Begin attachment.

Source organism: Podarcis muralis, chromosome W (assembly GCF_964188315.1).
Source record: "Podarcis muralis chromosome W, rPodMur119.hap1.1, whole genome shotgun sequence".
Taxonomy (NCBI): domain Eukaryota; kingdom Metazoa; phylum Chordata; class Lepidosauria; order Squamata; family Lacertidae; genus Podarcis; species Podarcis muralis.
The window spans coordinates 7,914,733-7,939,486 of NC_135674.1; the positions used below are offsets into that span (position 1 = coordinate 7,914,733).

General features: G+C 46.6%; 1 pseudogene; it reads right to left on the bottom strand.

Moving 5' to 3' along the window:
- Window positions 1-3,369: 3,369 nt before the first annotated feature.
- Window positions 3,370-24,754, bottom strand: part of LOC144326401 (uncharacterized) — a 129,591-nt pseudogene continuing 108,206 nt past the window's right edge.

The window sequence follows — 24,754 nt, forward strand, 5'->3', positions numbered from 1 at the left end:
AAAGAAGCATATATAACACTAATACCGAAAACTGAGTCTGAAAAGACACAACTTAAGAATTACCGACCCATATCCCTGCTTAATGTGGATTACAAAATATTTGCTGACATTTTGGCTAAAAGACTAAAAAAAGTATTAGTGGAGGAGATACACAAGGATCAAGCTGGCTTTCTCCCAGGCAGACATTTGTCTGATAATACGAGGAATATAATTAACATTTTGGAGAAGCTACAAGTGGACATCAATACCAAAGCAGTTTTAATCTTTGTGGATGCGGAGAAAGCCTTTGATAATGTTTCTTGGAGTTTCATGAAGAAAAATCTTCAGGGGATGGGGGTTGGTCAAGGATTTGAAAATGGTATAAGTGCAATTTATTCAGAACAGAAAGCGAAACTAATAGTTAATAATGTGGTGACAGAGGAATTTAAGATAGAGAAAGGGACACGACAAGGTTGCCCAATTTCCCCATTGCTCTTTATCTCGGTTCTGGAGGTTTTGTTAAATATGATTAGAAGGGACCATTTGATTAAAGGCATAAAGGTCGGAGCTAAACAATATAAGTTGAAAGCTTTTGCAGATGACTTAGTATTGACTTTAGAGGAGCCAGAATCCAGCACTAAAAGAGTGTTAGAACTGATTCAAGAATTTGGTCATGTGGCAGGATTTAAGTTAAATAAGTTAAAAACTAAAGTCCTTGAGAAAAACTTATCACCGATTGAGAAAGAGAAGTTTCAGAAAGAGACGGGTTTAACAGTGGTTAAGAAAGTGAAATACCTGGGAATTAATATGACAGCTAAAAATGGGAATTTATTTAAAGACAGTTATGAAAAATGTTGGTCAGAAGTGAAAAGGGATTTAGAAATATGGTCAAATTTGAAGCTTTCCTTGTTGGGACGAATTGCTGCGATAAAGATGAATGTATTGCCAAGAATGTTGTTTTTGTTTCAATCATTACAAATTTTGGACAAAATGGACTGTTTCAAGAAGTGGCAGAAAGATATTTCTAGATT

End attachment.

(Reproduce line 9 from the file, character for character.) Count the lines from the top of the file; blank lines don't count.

The window sequence follows — 24,754 nt, forward strand, 5'->3', positions numbered from 1 at the left end: